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Indigenous All Stars Means Everything To Turner

Martin Gabor ‌, National Correspondent , NRL.com

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Rabbitohs back-rower Kyle Turner says a return to the Indigenous All Stars side would mean the world to him when the annual event heads to Newcastle in 2017. 

The 24-year-old Coonabarabran Unicorns junior featured in the 2015 fixture and is in contention for a spot in next year's side with online voting set to close at 3pm on Friday. 

"It's everything to me to be honest," an emotional Turner told NRL.com. 

"It's not just putting on a jersey and playing the game itself, it's playing for your mates and playing for your people. There's a strong culture amongst the group when you go into camp and nothing changes when you get on the field."

Despite suffering a serious neck injury in the Indigenous All Stars' 20-6 victory in 2015, Turner believes the experience played a big part in his development; not just as a rugby league player, but to also better understand his cultural identity.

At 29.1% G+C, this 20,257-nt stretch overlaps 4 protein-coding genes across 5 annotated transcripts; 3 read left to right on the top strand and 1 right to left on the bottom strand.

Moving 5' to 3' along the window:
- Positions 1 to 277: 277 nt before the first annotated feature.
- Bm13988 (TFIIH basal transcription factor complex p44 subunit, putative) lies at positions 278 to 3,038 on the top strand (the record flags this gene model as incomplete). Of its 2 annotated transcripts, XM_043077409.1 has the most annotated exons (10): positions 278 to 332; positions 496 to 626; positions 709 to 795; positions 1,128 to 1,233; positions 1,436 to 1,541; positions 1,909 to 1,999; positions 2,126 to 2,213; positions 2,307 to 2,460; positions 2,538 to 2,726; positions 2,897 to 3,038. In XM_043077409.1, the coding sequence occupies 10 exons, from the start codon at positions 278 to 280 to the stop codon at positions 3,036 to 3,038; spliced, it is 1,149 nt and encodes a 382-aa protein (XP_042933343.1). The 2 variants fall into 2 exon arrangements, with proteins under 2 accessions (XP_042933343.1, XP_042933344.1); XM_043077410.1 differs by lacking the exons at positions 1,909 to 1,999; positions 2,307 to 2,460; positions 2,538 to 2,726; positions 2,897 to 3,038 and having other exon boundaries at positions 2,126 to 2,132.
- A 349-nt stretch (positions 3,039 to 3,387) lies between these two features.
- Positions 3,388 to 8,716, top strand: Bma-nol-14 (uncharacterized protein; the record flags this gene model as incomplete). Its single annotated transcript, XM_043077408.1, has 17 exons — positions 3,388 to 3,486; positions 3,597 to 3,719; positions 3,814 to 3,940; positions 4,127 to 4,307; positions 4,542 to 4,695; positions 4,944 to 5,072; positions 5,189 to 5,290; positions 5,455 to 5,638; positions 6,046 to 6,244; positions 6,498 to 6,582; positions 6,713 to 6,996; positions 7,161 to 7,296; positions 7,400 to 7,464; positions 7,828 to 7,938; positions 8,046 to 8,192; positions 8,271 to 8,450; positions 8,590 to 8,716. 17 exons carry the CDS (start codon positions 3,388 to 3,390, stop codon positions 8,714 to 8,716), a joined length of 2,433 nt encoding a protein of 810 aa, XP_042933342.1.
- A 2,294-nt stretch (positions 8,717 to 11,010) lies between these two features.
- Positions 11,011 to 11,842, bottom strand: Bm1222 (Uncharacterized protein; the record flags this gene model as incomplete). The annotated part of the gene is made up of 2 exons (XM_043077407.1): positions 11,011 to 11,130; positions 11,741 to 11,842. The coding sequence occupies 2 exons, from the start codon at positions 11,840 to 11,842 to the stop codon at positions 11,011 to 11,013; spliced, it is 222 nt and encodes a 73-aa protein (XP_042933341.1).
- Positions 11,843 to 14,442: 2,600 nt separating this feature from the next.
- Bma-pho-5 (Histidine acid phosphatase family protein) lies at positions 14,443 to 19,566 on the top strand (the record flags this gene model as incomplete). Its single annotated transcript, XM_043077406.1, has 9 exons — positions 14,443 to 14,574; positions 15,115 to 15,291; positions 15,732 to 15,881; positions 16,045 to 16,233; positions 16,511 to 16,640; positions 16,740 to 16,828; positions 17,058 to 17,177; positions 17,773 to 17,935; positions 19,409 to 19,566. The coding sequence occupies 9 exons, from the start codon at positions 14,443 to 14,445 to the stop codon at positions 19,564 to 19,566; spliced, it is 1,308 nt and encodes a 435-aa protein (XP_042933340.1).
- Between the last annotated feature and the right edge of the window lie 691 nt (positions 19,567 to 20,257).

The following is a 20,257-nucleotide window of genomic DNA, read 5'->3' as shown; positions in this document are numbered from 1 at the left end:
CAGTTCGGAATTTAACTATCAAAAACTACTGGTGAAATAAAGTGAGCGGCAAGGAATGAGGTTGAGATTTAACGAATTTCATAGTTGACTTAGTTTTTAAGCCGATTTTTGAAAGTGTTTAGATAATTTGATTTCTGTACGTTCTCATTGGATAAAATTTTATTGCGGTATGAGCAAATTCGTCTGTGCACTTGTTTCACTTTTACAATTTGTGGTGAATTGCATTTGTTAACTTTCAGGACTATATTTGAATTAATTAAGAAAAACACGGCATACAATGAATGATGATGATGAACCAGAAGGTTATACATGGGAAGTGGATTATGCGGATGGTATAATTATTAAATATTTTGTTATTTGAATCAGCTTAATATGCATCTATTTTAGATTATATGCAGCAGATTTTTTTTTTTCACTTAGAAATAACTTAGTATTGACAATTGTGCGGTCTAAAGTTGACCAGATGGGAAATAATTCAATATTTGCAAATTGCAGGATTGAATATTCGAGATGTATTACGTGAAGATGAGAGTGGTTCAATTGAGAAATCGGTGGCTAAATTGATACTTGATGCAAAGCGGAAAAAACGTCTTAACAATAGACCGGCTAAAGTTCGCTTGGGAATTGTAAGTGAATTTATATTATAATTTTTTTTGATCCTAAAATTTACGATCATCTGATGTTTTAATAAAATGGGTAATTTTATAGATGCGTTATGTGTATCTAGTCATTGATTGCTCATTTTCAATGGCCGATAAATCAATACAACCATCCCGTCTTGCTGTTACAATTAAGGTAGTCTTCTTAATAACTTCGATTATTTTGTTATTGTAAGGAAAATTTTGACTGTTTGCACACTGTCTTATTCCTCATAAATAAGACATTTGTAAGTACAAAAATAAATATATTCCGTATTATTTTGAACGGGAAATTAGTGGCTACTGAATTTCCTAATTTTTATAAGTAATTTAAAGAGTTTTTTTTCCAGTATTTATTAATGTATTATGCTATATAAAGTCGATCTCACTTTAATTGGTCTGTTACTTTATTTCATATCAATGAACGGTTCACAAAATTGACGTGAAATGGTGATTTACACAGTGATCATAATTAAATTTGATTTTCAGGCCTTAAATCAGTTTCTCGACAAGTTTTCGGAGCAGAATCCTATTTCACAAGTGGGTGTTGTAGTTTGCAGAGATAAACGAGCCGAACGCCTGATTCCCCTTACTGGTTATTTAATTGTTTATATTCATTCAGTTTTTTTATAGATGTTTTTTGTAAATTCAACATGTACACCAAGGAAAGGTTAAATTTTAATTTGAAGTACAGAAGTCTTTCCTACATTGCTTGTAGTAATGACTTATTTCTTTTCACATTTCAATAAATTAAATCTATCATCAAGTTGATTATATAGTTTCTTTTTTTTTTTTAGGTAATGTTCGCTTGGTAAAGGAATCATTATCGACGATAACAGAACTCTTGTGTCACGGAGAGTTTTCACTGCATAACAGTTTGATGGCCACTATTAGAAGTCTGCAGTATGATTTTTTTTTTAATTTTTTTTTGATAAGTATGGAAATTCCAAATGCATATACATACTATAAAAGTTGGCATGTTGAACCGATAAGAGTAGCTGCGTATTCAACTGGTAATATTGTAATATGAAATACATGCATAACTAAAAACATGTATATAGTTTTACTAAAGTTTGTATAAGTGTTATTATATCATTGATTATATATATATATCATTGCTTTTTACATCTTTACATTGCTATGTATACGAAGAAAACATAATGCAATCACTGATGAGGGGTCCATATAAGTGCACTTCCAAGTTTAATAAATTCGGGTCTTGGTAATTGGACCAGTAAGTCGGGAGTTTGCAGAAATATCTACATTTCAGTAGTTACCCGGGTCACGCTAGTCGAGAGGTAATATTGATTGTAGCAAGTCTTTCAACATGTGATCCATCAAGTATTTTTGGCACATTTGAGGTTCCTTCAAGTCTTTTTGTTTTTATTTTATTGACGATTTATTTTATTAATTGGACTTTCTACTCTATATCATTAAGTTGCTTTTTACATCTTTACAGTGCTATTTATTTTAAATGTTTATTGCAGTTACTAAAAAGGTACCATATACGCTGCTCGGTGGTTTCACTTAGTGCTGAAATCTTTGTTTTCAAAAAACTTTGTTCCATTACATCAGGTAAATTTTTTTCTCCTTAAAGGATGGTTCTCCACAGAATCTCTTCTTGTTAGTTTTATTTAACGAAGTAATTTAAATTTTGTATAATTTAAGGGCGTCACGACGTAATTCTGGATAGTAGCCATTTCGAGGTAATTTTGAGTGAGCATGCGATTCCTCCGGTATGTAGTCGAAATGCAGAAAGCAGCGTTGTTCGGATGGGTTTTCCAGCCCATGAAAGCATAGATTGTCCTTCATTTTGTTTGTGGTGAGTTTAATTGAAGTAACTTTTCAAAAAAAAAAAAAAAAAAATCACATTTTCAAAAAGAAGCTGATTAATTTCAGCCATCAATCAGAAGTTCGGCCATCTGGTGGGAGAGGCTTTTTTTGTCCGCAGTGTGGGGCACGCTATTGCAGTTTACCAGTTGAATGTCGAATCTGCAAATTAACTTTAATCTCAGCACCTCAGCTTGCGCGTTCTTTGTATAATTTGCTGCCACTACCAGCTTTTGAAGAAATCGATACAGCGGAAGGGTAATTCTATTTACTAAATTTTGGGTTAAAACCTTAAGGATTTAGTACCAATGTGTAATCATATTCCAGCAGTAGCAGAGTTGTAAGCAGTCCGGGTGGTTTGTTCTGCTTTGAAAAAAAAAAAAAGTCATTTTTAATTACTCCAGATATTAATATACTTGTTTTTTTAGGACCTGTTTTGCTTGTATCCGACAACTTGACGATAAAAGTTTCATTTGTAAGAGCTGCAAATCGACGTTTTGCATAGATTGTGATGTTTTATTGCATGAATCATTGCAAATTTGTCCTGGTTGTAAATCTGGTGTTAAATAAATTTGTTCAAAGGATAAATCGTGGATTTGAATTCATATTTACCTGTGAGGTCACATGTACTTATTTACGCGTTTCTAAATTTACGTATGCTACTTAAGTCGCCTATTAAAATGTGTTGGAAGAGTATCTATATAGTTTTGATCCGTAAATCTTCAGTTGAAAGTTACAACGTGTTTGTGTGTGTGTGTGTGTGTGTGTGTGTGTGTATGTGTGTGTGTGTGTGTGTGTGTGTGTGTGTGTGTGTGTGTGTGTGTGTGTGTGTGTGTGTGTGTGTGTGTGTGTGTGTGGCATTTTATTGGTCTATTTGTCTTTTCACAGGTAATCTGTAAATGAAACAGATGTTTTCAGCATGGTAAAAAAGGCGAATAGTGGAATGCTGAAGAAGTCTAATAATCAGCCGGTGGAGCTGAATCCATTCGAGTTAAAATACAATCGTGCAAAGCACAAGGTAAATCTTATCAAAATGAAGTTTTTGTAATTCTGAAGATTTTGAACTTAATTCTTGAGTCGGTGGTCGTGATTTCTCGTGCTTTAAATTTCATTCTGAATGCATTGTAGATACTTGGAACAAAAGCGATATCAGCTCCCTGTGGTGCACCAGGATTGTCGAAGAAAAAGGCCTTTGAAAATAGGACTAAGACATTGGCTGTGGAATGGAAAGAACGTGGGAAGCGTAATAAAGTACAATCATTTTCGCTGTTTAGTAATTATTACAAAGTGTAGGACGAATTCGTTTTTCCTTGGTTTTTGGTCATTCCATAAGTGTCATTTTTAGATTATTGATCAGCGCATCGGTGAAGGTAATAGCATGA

"Even though I had the injury, I felt like my game rose to another level," he said. 

"I got to play with the likes of Johnathan Thurston and Greg Inglis and they really lifted my game. If I can be a part of it again next year then I'll take it with arms wide open. 

"We had some special guest speakers come in and we had some workshops throughout the week where we got to learn spear throwing and how to make our own spears."

Turner's emotional attachment to the cause became clear when he was presented with traditional gifts following his involvement with the NRL's Rugby League Reads program.

"We'd like to present Kyle with a possum-skin arm band and headdress," said one of the community leaders. 

"These are really special cultural gifts to be given to somebody who's done a good job. Kyle has given back to his community, and as a reciprocal responsibility, we have to give something back to him. We've given him something that people prize in our country and that's the possum-skin arm band and headdress."

The gesture left him momentarily stunned. 

"I'm lost for words. That will go straight up on the mantelpiece and it will stay there for many years to come," Turner said. 

"Heritage and culture are very special to me, especially coming from the country and being a proud Gamilaraay boy. 

"My nan was an Elder of the community so she instilled that in me to be a proud Indigenous person and to keep the culture alive, and I still carry that today. 

"Be proud of who you are and never let anyone tell you anything different."